Huge Delays, $2 Billion in Cost Overruns Mar NASA’s Planned Return to Moon in 2024

March 12, 2020 Updated: March 13, 2020
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WASHINGTON—Questionable contracting procedures, unnecessary accounting problems, schedule delays, and more than $2 billion in cost overruns are raising serious doubts about NASA’s plan to return Americans to the Moon in late 2024, according to the agency’s inspector general (IG).

When NASA announced in 2019 the Artemis program to put U.S. astronauts on the Moon’s surface in late 2024, the plan was to use the Space Launch System (SLS), a two-stage heavy-lift rocket, to put the Orion Multipurpose Crew Vehicle (Orion) into space.

That manned Moon return mission, Artemis III, was to be preceded by the unmanned Artemis 1 orbiting the Moon in November 2020, and the manned Artemis II orbiting the Moon in October 2022.

But SLS development has been plagued with problems involving three major contractors, including Boeing Co., Aerojet-Rocketdyne, and Northrop Grumman Corp., according to the space agency’s IG.

“NASA continues to struggle managing SLS Program costs and schedule as the launch date for the first integrated SLS/Orion mission slips further. Rising costs and delays can be attributed to challenges with program management, technical issues, and contractor performance,” the IG said in a report made public late March 10.

Preparations for Artemis I “have experienced technical challenges, performance issues, and requirement changes that collectively have resulted in $2 billion of cost overruns and increases and at least 2 years of schedule delays,” the report said.

The report said the IG expects “additional cost increases totaling approximately $1.4 billion … before the Artemis I launch,” which is now delayed until the spring of 2021.

Total costs for the program through Artemis I were originally projected at $17.4 billion, but the IG said the many problems mean the bottom line could reach nearly $23 billion if the second mission is delayed until 2023.

The problems with the SLS program begin with the contracts NASA signed with the three major contractors, the IG said.

“For example, the structure of the SLS contracts limits visibility into contract costs and prevents NASA from determining precise costs per element,” the IG said.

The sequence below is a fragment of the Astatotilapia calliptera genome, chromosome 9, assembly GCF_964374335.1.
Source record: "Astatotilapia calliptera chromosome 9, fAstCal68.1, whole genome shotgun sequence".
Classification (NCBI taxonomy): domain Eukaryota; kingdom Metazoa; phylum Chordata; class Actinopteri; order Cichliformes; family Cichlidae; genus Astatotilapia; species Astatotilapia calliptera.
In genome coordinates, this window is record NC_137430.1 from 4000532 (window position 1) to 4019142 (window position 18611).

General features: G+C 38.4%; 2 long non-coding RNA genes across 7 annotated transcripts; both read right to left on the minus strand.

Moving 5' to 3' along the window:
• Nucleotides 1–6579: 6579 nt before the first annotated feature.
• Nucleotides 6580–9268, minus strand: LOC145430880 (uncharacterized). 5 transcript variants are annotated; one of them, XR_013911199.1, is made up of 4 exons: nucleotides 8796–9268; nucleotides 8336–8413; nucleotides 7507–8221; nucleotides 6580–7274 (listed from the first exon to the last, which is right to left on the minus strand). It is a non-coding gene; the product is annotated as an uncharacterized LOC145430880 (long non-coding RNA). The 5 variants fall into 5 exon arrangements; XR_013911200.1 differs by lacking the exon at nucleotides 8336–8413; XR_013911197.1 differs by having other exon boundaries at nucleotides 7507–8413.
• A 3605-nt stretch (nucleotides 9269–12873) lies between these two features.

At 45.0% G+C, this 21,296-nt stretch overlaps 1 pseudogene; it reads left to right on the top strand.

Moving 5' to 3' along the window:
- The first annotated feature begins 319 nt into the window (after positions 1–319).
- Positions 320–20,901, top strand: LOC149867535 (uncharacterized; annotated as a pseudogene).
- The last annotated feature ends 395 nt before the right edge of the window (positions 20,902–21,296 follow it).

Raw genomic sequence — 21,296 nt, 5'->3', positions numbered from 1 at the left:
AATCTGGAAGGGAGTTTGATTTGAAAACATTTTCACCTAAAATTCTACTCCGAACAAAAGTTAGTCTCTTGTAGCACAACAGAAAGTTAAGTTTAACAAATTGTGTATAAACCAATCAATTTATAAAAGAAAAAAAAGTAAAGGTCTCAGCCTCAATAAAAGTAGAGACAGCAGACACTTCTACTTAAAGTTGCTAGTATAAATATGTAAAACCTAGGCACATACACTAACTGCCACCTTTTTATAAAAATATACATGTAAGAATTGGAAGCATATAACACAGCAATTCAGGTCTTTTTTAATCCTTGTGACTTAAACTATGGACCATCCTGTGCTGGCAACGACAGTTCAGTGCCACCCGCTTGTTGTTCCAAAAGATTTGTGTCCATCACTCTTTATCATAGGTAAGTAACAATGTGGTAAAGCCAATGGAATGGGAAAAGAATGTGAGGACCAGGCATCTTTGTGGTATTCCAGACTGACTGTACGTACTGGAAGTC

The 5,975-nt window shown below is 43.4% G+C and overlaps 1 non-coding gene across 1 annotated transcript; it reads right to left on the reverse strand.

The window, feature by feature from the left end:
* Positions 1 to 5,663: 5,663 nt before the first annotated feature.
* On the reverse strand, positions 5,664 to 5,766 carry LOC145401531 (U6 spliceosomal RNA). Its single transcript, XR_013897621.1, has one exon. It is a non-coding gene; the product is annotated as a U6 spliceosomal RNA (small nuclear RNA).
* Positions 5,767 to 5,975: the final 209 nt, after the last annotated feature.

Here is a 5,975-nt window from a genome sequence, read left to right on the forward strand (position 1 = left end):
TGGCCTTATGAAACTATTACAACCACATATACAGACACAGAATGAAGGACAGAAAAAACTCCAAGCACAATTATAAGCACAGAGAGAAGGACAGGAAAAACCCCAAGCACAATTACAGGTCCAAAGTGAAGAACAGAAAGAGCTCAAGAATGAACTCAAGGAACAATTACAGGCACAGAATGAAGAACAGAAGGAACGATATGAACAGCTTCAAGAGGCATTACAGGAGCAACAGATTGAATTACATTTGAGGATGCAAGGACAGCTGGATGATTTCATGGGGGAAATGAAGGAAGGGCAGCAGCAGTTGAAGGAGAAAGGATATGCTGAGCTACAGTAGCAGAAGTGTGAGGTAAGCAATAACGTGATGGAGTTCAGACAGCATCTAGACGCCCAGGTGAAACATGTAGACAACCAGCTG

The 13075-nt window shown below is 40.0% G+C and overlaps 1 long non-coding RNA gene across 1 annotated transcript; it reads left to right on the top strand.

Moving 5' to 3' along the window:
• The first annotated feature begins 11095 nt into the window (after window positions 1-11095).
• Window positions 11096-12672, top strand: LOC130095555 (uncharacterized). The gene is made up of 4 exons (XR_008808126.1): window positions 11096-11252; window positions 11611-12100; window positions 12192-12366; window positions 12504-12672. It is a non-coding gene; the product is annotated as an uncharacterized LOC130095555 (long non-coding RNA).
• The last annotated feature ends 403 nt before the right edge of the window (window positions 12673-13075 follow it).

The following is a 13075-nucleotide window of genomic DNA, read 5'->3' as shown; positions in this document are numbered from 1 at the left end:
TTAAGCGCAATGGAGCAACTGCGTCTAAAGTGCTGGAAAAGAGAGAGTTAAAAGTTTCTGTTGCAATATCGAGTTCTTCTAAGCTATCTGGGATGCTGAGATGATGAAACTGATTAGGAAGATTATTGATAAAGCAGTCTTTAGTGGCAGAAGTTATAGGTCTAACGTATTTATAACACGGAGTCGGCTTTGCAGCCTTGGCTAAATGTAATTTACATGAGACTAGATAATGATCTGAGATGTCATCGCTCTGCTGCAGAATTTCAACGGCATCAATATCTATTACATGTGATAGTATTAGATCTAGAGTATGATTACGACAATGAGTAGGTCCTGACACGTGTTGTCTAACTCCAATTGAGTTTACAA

“Specifically, rather than using separate Contract Line Item Numbers (CLIN) for each element’s contract deliverables, each of the contracts have used a single CLIN to track all deliverables, making it difficult for the agency to determine if the contractor is meeting cost and schedule commitments for each deliverable.

“Moreover, as NASA and the contractors attempt to accelerate the production of the SLS Core Stages to meet aggressive timelines, they must also address concerns about shortcomings in quality control.”

Management and quality-control problems are of heightened concern in NASA because of the nature of space flight and the agency’s record of occasional but deadly accidents.

Three astronauts—Gus Grissom, Roger Chaffee, and Ed White—died in their Apollo I command module spacecraft on Jan. 27, 1967, during a launch pad test at Cape Canaveral, Florida.

A subsequent NASA investigation found the command module had been pressurized with pure oxygen, which is highly flammable, and had problematic wiring and plumbing.

The Washington Post reported in 2017 that Mark Grissom claimed his father “had concerns about the Apollo spacecraft before his death,” and that he was surprised when his father continued on the mission.

Most famously, the crew of the space shuttle Challenger died when their spacecraft broke apart and exploded 73 seconds after launch on Jan. 28, 1986. Millions of Americans watched the disaster as it happened on national television.

The seven crew members included five NASA astronauts, a civilian payload specialist from Hughes Aircraft, and a civilian schoolteacher, Christa McCauliffe.

The disaster was caused by defective O-rings used in the booster rockets used to launch the space shuttle into orbit. The mission launch was on an unusually cold day and the low temperature resulted in the O-ring failure, which led to the boosters’ unscheduled disassembly.

A commission appointed by President Ronald Reagan concluded the disaster was a result of “a long history of engineering and managerial mistakes, of refusals to recognize the seriousness of problems with the solid-fuel booster rockets, of a breakdown in quality control programs and of repeated failures to pass vital safety information from lower levels to key decision-makers,” according to The New York Times.

The space shuttle Columbia disintegrated during reentry over Texas in 2003, when a piece of foam from its external tank dislodged and damaged a wing, killing all seven crew members.

Contact Mark Tapscott at Mark.Tapscott@epochtimes.nyc